Celebrating Bebe Moore Campbell National Minority Mental Health Awareness Month

In 2008, Congress passed a resolution that established the month of July as Bebe Moore Campbell National Minority Mental Health Awareness Month. This month highlights the following aims:

  • To improve access to mental health treatment and services.
  • To address the need for improved access to care, treatment, and services for those diagnosed with severe and persistent mental health disorders.
  • To enhance public awareness of mental illness and mental illness among minorities.

 

Bebe Moore

Moore Campbell (1950-2006) was a New York Times bestselling author and a strong advocate for mental health. Her tireless efforts to bring public awareness to minority mental health stemmed from her personal experiences with a family member. She recognized the unique challenges minorities face in addressing stigma and in accessing needed care and treatments. She was one of the founding members of the National Alliance on Mental Illness Urban Los Angeles. Established by African-American women supporting each another through seemingly insurmountable circumstances, this NAMI affiliate was one of the first created with a primary mission of addressing the needs of communities of color – communities that are all too often overlooked and underserved.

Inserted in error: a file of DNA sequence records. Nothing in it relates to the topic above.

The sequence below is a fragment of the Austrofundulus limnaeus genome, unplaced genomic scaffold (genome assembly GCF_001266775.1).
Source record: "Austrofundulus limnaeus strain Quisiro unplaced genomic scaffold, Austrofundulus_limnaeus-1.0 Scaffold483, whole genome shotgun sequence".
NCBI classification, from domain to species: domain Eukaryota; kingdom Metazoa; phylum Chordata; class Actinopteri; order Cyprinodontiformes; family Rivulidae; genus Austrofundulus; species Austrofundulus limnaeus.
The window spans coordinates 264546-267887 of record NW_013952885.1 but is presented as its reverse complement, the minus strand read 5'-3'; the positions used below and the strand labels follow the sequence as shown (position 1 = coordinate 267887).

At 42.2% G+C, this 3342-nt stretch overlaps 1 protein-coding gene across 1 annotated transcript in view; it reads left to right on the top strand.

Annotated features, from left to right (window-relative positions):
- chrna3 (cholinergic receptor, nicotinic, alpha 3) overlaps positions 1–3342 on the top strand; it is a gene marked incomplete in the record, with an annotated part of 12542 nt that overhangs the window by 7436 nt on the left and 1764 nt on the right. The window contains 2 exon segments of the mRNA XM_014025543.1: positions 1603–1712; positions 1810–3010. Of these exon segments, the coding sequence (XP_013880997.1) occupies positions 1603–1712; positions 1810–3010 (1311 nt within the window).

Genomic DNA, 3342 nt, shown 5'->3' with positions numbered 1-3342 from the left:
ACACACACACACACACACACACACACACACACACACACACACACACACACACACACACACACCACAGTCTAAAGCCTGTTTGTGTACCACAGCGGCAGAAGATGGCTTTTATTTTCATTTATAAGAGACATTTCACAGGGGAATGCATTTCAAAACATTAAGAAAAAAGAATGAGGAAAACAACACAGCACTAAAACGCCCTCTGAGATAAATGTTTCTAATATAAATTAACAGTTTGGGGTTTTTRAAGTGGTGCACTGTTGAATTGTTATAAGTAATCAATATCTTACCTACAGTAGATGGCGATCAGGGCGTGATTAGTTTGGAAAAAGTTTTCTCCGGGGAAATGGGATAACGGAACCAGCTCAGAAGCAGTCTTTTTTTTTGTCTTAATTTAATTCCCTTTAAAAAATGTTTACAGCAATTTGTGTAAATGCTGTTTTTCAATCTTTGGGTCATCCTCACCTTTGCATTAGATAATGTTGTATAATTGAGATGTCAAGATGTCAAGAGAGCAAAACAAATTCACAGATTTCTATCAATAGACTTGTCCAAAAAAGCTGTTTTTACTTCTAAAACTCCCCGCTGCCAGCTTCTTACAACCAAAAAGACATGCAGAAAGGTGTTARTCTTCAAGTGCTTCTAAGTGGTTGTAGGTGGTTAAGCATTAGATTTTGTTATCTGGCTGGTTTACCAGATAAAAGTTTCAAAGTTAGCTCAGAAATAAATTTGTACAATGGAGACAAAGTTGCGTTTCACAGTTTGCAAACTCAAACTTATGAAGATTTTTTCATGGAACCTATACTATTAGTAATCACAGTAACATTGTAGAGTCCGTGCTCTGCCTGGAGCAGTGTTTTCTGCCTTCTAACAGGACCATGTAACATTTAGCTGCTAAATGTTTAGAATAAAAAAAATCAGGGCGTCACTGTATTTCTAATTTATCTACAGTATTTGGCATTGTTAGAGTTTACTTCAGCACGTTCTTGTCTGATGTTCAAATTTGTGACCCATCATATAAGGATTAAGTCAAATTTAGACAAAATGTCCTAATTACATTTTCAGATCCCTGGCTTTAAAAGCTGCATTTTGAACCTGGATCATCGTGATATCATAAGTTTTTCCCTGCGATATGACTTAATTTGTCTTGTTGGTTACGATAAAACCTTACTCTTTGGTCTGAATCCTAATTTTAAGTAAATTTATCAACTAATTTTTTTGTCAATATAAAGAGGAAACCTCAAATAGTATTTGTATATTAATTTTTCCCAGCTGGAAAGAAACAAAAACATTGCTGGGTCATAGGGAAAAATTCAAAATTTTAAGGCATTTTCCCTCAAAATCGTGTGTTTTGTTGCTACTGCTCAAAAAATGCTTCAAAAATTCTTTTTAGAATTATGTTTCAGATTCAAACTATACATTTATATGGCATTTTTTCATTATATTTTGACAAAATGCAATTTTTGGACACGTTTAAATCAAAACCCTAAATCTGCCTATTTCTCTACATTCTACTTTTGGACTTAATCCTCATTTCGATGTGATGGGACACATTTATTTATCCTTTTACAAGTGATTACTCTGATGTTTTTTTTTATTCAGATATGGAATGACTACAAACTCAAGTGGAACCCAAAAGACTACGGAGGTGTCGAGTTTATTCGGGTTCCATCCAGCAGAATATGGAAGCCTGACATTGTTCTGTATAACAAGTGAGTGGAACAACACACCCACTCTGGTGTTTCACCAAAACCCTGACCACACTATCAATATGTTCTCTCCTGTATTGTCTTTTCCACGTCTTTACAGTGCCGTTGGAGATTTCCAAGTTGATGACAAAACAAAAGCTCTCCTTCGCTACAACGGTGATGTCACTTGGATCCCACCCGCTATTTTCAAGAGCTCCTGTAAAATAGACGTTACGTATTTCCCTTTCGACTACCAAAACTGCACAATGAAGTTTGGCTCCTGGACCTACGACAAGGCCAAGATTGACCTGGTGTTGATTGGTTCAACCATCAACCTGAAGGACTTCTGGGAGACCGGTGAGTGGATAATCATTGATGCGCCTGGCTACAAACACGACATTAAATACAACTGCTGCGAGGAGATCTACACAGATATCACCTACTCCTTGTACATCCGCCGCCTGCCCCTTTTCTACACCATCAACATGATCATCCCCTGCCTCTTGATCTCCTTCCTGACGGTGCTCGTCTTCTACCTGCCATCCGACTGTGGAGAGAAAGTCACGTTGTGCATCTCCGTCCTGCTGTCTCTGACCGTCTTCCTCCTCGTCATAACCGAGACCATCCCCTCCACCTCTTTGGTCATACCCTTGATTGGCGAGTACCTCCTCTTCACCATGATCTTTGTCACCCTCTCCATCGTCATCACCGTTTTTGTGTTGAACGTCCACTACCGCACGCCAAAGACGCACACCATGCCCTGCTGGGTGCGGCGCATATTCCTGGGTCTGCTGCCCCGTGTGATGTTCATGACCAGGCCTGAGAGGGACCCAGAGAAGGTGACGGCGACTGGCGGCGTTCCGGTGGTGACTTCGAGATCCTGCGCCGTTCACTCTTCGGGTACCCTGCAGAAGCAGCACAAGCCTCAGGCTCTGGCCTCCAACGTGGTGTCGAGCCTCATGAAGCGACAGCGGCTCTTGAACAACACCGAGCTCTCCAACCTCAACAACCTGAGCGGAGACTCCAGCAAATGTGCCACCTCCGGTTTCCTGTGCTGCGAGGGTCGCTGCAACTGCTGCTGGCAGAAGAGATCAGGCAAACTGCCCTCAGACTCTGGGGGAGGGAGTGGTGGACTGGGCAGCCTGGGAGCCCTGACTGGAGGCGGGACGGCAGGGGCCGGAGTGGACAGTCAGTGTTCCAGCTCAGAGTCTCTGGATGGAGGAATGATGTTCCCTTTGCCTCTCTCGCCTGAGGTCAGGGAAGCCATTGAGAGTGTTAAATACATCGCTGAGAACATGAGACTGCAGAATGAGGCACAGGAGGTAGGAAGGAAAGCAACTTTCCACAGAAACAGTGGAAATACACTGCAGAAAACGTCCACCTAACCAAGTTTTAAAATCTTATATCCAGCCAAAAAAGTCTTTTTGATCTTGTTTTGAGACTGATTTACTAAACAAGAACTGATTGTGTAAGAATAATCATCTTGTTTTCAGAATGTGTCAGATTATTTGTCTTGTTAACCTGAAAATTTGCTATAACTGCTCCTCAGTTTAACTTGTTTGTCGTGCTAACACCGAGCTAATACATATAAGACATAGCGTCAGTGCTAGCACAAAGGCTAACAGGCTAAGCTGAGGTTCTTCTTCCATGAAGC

Two of Moore Campbell’s published works, Sometimes My Mommy Gets Angry, a children’s book, and 72 Hour Hold, a novel, tackle the emotions and experiences of relating to and coping with bipolar disorder. In her interviews, she described mental illness as a form of slavery and once said: “We won’t always have to hide and run and do our work in the dark. The day is coming when people with brain diseases won’t be written off or warehoused, when everyone will know that recovery is possible.”

July offers us an opportunity to shed light on mental illness among racial and ethnic minorities. The disparities that persist for these groups are well-established. Storytelling is a vital component to eliminating disparities and improving the lives of those who have been disenfranchised by social factors.

Source: https://www.psychiatry.org/News-room/APA-Blogs/recognizing-bebe-moore-campbell-national-minority

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